Construction season is in full swing in Illinois. The housing market is booming and new construction projects and subdivisions are being completed in record numbers. At the same time, homeowners have been doing a lot of home improvements, such as finishing basements and building decks, in order to get more enjoyment out of being at home.
These projects often require a lot of up-front capital on the part of contractors and suppliers, so they want to ensure that they get paid in full for the work they complete or the materials they supply. The most effective way to collect money that is owed is by enforcing a Mechanic’s Lien.
Explanation of a Mechanic’s Lien
A mechanics lien is a legal document that is filed by a contractor or subcontractor and secured against a property (like a mortgage) for a specific amount of money, in order to secure payment. In Illinois, original contractors (such as architects, engineers, laborers or construction managers) and subcontractors (typically hired and paid by the general contractor or other contractor) who provide labor or supplies for the improvement of real property are entitled to file a mechanics lien.
A Mechanic’s Lien Helps Contractors and Suppliers Get Paid
A mechanic’s lien is very valuable in ensuring that contractors and suppliers get the money that is owed to them. Here are some important ways they help to accomplish that:
- It provides security interest in the property. The mechanic’s lien is recorded and will appear on a title search of the property, which means the property cannot be sold or refinanced without the lien being paid off.
- A construction project may be obligated to remain free of liens in order to meet the terms of the contract, which should ensure prompt payment if a mechanic’s lien was filed.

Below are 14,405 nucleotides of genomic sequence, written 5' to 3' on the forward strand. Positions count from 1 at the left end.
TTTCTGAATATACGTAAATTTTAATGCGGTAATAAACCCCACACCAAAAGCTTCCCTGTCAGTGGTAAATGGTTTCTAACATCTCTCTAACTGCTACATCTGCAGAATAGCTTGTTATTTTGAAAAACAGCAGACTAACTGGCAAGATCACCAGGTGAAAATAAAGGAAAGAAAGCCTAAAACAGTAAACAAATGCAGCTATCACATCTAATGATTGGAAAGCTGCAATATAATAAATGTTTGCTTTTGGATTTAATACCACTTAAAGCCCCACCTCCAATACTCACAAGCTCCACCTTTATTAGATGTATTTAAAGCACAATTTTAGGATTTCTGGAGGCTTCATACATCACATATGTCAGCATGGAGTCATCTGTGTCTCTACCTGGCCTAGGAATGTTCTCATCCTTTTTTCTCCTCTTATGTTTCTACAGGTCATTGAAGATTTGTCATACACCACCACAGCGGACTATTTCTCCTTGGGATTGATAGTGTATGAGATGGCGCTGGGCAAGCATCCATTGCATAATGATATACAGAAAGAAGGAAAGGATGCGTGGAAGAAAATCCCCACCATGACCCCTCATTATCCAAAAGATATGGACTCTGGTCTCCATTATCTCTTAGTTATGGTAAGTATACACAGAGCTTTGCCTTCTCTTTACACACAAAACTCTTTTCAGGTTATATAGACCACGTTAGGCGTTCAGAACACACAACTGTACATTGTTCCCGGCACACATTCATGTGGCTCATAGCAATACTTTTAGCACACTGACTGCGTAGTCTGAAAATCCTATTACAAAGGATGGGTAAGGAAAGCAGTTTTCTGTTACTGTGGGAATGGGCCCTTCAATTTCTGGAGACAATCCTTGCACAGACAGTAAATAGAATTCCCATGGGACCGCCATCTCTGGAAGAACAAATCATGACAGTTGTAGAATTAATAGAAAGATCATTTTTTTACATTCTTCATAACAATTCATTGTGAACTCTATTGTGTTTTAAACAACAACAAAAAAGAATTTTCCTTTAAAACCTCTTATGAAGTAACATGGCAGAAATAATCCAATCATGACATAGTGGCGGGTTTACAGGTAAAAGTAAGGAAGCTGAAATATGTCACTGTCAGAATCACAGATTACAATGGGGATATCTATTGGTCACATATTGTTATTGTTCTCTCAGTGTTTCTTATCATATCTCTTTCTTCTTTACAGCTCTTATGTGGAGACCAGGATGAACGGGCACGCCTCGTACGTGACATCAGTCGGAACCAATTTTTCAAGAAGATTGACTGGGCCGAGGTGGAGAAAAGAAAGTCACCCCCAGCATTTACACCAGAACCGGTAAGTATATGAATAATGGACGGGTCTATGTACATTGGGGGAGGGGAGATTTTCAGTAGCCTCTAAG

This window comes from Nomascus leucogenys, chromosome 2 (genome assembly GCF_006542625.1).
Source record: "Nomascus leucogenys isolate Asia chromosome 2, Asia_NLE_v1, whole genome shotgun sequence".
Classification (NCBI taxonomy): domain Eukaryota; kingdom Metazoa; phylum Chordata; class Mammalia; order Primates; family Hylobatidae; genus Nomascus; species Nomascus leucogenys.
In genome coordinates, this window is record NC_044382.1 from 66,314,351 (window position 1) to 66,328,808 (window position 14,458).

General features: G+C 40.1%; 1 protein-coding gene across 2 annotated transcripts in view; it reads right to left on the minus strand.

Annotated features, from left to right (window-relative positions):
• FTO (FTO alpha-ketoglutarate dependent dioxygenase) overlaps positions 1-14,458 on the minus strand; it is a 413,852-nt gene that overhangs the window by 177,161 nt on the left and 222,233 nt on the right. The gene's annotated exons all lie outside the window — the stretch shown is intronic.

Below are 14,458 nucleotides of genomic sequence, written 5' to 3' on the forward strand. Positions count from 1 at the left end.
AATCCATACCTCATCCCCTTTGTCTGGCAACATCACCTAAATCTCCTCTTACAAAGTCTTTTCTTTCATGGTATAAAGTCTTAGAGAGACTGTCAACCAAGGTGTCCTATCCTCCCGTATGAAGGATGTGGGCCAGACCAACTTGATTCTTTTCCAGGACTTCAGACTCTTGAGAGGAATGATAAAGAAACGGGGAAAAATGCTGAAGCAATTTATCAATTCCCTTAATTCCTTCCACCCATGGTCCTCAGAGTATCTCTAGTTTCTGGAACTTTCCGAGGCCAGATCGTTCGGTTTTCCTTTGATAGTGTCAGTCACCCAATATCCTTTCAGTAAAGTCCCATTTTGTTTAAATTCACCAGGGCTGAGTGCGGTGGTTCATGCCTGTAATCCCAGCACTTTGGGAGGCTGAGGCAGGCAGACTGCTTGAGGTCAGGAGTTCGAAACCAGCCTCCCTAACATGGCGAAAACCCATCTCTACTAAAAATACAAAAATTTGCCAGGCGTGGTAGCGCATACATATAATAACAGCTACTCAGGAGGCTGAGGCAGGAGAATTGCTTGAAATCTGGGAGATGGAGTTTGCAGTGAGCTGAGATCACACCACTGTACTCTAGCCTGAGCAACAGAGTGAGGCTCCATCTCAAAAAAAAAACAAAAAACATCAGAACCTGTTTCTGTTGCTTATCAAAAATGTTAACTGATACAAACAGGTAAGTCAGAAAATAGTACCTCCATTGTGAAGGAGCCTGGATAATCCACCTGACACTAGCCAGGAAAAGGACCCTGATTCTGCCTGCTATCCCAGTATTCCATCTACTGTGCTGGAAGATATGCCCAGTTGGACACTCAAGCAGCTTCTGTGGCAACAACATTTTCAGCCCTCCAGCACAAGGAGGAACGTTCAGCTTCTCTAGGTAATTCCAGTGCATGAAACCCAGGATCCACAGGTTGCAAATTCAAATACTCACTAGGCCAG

- Because it is secured to the property, it gives your debt legal priority over other debt which can help in a bankruptcy situation
- It puts pressure on the property owner or lender to ensure payment of your debt, in order to avoid additional expense or project delays
- Mechanic’s liens are difficult to challenge and hard to remove without being paid (as long as they are filed properly and there are no technical mistakes)
Perfecting and enforcing a mechanic’s lien is not a simple process. Some of the many steps involved include sending all of the correct preliminary documents, such as the preliminary notice and notice of intent, making sure the lien contains the proper information, perfecting the wording, filing during the appropriate time period and serving the document properly. A mistake during any of these crucial steps can invalidate your lien.
Experience and understanding of Illinois mechanic’s lien law is imperative to perfect and enforce mechanic’s lien rights. The experienced attorneys at Churchill, Quinn, Richtman & Hamilton, Ltd have represented general contractors, material suppliers, developers, laborers and subcontractor clients to perfect and enforce liens of all sizes. From smaller residential claims to commercial claims in excess of $1 million, our team will help ensure a successful settlement. Contact us with all of your questions at 847-223-1500.
Additional information can be referenced here